The Dark Horse of White Wine

The Dark Horse of White Wine

Three times this past  summer I had the opportunity to enjoy a delicious bottle of white wine that made me say, “Ah, yes! This, this is the wine I’ve been craving!” Each wine was different but they shared one big thing in common: They were all white Bordeaux. If you want to find a category of wine that is out of favor, look no further than white Bordeaux.

You may think Australian Shiraz (or maybe California Merlot?) owns the trophy in the out-of  favor wine style race, but, in fact, the popularity of white Bordeaux has fallen so far that even the Bordelaise seem to have capitulated. The story is a similar one: Popularity leads to over-production, which leads to decreasing quality. Poor quality leads to boring wines lacking personality, then no one seems to remember why they drink the stuff, which in turn leads to a full-blown collapse of the category. In this case, the collapse led eventually to dramatic bankruptcies and replantings in the sub-regions of Bordeaux that were most responsible for both the rise and the fall of the style. Production of white Bordeaux is a mere shadow of its once proud self.

Traditionally, white Bordeaux is a blend of Sauvignon Blanc and Sémillon and occasionally a third varietal (usually Muscadelle) thrown in for fun—but even when that is included, it is a decidedly junior partner. Even Sémillon is not always included, and some bottlings are 100 percent Sauvignon Blanc.

My take on these wines is that there are two reasons why white Bordeaux fell out of favor. First, producers needed the cash flow and therefore focused on the Sauvignon Blanc, which is fresh and crisp and easy to drink. Sémillon is more finicky and can be made into the more valuable sweet wines, which we know most often as Sauternes and Barsac, although there are other appellations that produce these wines as well. Sauvignon Blanc will grow almost anywhere, and will do so plentifully—and for cheap.

The second reason white Bordeaux fell out of favor was the perception among producers that as wine consumption boomed, their customers were changing and would be less patient, wanting more immediate gratification, and that their wines should be styled to accommodate this. I can’t be certain, but I suspect that there was some truth to this. But in pursuing this small truth, the larger one was lost. The 100 percent Sauvignon Blanc bottlings that come out of Bordeaux can be very good indeed, but are often not terribly interesting. Sémillon is the key to giving these wines personality. As it ages, Sémillon develops remarkably from a high-acid, lean and crisp wine into a rich, textured, almost fat wine—making white Bordeaux almost completely unique to anything in the modern winedrinker’s recent experience.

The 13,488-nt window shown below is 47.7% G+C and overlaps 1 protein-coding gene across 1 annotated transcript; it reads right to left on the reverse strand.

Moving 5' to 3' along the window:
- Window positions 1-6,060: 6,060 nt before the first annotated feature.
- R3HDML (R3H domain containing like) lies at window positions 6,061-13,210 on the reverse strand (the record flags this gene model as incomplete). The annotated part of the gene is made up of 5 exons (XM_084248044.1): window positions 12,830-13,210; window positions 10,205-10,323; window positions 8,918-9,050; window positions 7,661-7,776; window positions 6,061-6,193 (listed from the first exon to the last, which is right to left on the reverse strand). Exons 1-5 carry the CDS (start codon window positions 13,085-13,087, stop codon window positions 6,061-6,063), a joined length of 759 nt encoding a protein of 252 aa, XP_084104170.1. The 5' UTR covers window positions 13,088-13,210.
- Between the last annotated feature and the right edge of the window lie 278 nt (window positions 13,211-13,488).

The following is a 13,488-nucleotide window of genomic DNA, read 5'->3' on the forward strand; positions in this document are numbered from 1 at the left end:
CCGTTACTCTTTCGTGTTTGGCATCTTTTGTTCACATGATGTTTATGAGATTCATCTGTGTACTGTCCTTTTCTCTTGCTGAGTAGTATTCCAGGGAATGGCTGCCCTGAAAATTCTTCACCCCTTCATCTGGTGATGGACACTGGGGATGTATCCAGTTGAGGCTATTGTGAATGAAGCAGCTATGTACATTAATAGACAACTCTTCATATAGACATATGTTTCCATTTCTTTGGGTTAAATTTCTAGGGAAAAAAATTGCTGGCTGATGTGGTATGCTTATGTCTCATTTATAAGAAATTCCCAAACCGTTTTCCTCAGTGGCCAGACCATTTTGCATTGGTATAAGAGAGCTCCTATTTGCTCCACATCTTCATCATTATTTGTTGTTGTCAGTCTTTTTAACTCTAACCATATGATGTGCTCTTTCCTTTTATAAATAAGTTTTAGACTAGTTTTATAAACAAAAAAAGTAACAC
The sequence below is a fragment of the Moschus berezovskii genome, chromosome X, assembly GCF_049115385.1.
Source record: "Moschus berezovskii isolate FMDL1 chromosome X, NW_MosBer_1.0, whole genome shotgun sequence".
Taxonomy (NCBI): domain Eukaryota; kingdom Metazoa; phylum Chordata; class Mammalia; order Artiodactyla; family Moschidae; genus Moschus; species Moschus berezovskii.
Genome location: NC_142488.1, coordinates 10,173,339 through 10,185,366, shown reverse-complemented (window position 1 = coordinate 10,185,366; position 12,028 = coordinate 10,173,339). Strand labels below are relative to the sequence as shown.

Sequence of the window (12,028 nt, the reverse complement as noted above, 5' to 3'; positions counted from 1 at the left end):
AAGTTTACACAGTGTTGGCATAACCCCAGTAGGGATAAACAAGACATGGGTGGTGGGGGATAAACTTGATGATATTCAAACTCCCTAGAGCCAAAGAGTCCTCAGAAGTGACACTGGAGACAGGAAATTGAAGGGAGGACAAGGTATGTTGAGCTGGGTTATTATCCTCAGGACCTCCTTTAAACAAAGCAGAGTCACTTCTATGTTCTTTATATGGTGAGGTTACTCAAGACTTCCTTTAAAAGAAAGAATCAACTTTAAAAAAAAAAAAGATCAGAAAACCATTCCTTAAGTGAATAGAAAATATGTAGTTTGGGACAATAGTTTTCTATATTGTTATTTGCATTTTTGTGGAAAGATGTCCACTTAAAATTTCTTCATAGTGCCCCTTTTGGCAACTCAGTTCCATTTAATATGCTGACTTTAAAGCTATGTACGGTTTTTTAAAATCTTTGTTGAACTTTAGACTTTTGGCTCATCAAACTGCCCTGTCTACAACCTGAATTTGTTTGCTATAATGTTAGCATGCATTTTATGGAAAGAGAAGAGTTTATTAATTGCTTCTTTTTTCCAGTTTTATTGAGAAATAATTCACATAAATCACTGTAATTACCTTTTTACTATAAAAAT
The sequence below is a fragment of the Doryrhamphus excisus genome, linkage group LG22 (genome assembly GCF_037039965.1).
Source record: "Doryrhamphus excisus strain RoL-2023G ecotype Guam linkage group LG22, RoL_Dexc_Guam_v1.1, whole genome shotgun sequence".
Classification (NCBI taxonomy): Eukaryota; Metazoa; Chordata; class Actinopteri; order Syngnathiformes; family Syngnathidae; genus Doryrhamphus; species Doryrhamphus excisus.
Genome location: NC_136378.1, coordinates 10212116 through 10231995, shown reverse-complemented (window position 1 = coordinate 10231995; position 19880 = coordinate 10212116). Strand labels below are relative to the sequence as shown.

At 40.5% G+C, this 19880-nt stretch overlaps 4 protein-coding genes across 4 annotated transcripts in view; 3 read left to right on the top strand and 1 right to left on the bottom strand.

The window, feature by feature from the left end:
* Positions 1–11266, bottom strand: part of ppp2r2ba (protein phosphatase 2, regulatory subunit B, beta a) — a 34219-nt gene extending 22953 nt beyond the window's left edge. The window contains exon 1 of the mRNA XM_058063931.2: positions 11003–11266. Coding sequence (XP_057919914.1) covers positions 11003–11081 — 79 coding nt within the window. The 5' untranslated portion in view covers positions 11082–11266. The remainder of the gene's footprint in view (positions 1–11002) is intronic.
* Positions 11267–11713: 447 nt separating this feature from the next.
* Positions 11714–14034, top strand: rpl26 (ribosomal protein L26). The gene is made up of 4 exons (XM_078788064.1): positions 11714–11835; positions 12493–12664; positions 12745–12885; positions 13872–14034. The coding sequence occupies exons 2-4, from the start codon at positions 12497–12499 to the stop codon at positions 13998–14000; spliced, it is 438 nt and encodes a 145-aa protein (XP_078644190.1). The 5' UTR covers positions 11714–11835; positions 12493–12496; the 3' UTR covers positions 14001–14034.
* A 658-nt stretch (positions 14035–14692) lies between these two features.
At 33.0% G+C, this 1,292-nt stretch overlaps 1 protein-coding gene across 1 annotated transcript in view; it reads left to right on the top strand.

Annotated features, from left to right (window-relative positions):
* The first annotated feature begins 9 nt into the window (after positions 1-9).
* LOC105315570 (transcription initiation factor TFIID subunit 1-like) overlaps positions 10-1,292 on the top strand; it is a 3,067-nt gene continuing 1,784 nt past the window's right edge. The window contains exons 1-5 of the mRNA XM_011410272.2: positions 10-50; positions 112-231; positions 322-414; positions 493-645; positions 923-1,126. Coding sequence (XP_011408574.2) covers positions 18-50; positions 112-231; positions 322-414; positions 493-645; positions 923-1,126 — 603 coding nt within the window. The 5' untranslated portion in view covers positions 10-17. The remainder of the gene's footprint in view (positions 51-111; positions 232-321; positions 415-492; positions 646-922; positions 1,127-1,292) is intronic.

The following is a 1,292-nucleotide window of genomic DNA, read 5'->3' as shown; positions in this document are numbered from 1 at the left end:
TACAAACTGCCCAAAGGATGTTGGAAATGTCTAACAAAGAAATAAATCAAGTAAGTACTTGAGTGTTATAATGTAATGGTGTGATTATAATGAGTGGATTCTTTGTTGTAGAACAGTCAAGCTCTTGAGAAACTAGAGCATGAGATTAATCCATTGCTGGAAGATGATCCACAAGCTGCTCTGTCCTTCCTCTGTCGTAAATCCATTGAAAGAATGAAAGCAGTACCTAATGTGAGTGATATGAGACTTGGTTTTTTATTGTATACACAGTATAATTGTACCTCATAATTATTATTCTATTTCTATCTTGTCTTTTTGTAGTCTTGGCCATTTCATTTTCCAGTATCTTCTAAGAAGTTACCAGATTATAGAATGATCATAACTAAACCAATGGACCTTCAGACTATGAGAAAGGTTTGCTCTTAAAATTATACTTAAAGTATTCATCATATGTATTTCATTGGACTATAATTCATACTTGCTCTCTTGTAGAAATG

The wines I enjoyed this summer were full of vitality, personality, flavor and complexity. They were utterly delicious, intellectual and deeply gratifying. None of them were expensive, and the youngest was from the 2008 vintage. It is virtually impossible to enjoy this pleasure from a bottle purchased at your retailer earlier in the day. You must age these wines for a few years. Fortunately, you need more patience than money in this project. Good bottles of white Bordeaux can be purchased between $15-$40 (although, yes, there are some that are considerably more expensive). The bottles I had were purchased between $18-$28 each. I encourage you to give this a try. Spend $100 on your future self, and sock away a few bottles of white Bordeaux for five to 10 years. It may seem like a long-shot from your current vantage point, but let me tell you, when you open those bottles, you’ll want to tell someone about the experience.



Wines to Try:

Château Brondelle “Classic” Blanc 2013 (Graves) – My Staff Selection for the Fall Wine Sale –  This small property, like most properties in this area, produces mostly red wines. Their white, however, has always impressed me as their best and most interesting bottling. This is unusual in that it has a relatively high percentage of Sémillon (50%). Our experience suggests that this wine reaches maturity fairly quickly. Try a bottle early to see what it is like, then open the others in 3-5 years. On Sale : $13.49 per bottle. (Regular $16.99)   BUY NOW

Château Graville-Lacoste Blanc 2014 (Graves) Imported by Kermit Lynch, this bottling has survived the culling of this category the best. Still widely distributed and very popular (both well-deserved, mind you), it is however altogether too frequently consumed young and fresh. It’s 75% Sémillon, 20% Sauvignon Blanc and 5% Muscadelle. I’ve never had a disappointing bottle—young or old. On Sale: $14.99 (Regular: $19.99)  BUY NOW

Château Picque-Caillou Blanc 2012 (Pessac-Leognan) One of my personal favorites, and one of the bottles I had this summer that compelled me to write this piece (it was a 2008 by the way), this wine has everything going for it quality-wise. Small production, careful winemaking, premier location and soils—all it lacks is fame. I’ve been fortunate enough to have several bottles over a variety of vintages, and this drinks (typically) in its peak at 6-10 years past its vintage date. On Sale: $27.99 (Regular: $34.99) BUY NOW


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